While dance currently is an accepted form of both recreation and study — a dance minor began in the fall of 2010, and this past fall a dance major was added — for many years Messiah College, as a part of its founding Brethren in Christ denomination, took a firm standpoint against it. “The major source for opposition to dancing over the years basically came from the denomination, which was opposed to a number of ‘worldly’ activities, including dancing, playing cards, attending movies,” said Morris Sider, a member of the College’s faculty from 1963 to 2009. (more…)

Modern treasure hunt

Monday, March 19th, 2012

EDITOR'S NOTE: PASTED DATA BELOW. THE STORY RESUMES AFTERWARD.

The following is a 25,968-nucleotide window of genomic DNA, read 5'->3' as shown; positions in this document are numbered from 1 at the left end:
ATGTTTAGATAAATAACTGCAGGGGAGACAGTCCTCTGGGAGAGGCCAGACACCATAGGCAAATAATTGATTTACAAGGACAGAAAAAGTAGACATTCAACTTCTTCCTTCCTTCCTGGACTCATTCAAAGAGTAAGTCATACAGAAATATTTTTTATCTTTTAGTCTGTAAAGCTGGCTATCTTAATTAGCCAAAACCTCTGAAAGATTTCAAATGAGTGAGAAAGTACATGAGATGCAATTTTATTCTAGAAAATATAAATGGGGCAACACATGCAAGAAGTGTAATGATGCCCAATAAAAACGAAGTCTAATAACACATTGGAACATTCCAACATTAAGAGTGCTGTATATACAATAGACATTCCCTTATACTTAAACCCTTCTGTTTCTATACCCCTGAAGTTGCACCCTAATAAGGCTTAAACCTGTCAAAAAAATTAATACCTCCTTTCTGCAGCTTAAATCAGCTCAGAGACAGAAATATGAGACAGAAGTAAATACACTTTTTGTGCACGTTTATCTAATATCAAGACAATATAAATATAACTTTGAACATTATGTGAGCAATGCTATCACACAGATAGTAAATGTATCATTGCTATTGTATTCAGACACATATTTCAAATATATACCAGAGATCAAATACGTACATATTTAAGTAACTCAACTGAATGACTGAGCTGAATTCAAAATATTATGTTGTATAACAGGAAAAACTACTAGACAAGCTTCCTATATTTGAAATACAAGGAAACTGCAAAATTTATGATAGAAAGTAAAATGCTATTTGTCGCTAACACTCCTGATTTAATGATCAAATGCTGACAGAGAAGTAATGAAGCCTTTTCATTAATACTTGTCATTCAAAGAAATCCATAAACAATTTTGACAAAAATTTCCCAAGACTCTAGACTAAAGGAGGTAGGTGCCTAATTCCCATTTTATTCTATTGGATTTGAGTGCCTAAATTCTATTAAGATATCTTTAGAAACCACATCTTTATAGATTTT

Just a few miles south of Messiah College, a 244-year-old farm is the site of an archaeological dig involving Messiah students, young participants in the Oakes Museum Curator Club, and older adults from nearby Messiah Village’s Pathways Institute for Lifelong Learning. The treasures from this effort aren’t simply the artifacts buried beneath the ground.  The great value, according to the dig directors, is in collaboratively exploring regional history, answering real research questions and adopting keen problem solving skills.

David Pettegrew, a professor in the Department of History, and Ken Mark, director of the Oakes Museum of Natural History, are overseeing the dig at the Stouffer Farm, a York County property dating back to 1767. The dig has been underway since fall 2010. (more…)

Building peace in Egypt

Monday, February 13th, 2012